During a plenary session at the American College of Chest Physicians' CHEST meeting in Austin, Texas, Edgar Jimenez, MD, FCCM, vice president of critical care integration at Baylor Scott and White Health in Central Texas, discussed how to prepare for Ebola in the Intensive Care Unit (ICU) setting. Dr Jimenez began by introducing the session as a way to answer questions and to provide hospital ICU staff with key considerations for Ebola preparation in the United States.
During a plenary session at the American College of Chest Physicians’ CHEST meeting in Austin, Texas, Edgar Jimenez, MD, FCCM, vice president of critical care integration at Baylor Scott and White Health in Central Texas, discussed how to prepare for Ebola in the Intensive Care Unit (ICU) setting. Dr Jimenez began by introducing the session as a way to answer questions and to provide hospital ICU staff with key considerations for Ebola preparation in the United States.
Key considerations for Ebola preparedness include: setting up a clinical chain of command, making provisions for personal protective equipment, and planning for waste management, clinical care, and transport.
While infection control measures have been in place in the critical care community for many years, according to Dr Jimenez, these measures have not been strictly applied. The sudden acute respiratory syndrome (SARS) epidemic of 2003 revealed several problems with infection control procedures. Recommendations were poorly followed, and violations of protocol were common, he noted. Using 1 SARS isolation unit as an example, he described protocol violations ranging from the use of open bays for patient isolation, to using the incorrect type of mask, to inconsistent use of eye protection or gowns.
Use of powered air purifying respirators (PAPRs), N95 masks, double gowning, and double gloving is necessary to reduce the risk of spreading SARS, but even those measures have been insufficient, Dr Jimenez said. Experience with SARS in Canada shows that, even when proper regulations are followed, transmission occurs.1
One of the problems identified in a paper by Zamora et al published in 2006 is the threat of aerosolization in compromising PAPR gear. This paper showed that, even when CDC recommendations are followed, there is a 4% chance of contaminating the face, and a 96% chance of contaminating the neck with aerosols from the patient. This risk can be reduced by adding a hood layer over the PAPR, which reduces the risk of spread to the facial area to 2%, and reduces the risk of spread to the neck to 18%. However, the risks of spread are virtually unavoidable unless strict protocols are followed.2
The neck and wrists were identified as areas vulnerable to contamination—even with the use of recommended protective gear (see image here).2 As a result of this research, it is clear that, even with highly protective systems, checklists are needed, and adherence to proper donning technique is critical. In the current Ebola outbreak, one of the most important recommendations for reducing the risk of spread in healthcare is avoidance of absorbable materials in shoes. Shoes should be made of rubber or another material impermeable to infectious liquids. Another recommendation involves longitudinal taping of gloves. By taping gloves to full-body suits longitudinally along the wrists, it is possible to remove the gown or system in a single motion. This reduces the risk of compromising the wrists, which are often contaminated by removal of gloves. In addition, cleaning between steps and constant spraying with bleach are necessary for full infection control.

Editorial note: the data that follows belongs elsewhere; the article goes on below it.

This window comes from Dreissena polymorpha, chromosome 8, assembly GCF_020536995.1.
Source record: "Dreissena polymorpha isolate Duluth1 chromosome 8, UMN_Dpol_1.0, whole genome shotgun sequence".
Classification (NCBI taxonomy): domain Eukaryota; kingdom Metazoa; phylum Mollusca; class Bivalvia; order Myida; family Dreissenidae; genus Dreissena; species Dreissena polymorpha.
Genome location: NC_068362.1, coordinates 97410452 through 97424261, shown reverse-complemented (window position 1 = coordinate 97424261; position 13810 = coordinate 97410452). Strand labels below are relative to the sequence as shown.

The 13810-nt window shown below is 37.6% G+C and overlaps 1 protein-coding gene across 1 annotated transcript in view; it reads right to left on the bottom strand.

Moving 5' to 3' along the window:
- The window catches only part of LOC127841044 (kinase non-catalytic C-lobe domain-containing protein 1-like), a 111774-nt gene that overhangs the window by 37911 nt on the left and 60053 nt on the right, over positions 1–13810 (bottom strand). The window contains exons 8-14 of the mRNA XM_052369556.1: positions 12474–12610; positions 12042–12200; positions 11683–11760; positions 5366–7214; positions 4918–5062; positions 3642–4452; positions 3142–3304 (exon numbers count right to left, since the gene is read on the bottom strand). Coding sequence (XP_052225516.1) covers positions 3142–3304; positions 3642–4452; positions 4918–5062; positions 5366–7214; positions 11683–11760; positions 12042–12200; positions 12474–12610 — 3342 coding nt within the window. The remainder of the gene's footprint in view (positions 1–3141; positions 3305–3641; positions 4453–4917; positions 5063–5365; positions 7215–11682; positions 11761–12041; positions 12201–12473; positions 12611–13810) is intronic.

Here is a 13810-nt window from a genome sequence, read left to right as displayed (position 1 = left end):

Dr Jimenez works with 43 Texas hospitals that serve a total area the size of Massachusetts, Vermont, and New Hampshire combined. For a system this large, he noted, the importance of a centralized command system to organize resources in an emergency is very important.
In this session, Dr Jimenez was joined by experts Michael Connor Jr, MD, of Emory University, and Lewis Rubinson, MD, PhD, of Baltimore Shock Trauma at the University of Maryland Medical Center. Dr Rubinson had recently returned from West Africa and has firsthand experience fighting Ebola in Liberia.
Providing a rare insight into day-to-day Ebola care, Dr Rubinson stated, “You will not be impressed by how ill these patients are....You see much sicker patients every day.” Organ dysfunction, shock, and secondary infections in Ebola are, in Dr Rubinson’s words, “[nowhere] near the extreme of someone with H1N1.” Important care principles include creative use of bedside ultrasound, use of optic nerve inspection to measure intracranial pressures, and finding ways to make diagnostic decisions when radiology and other tests cannot be performed on patients. Establishing central line access in all patients with incident cases of Ebola is also critical to reduce the risk of needle sticks.
Scientists have known for years that even full protective gear is not 100% effective. Care centers around the country and around the world can do more to contain the spread of not only Ebola, but of other viral illnesses, through proper use of protective equipment, noted Dr Jimenez.
Several organizations around the world offer resources to help prepare for these critical tasks, including: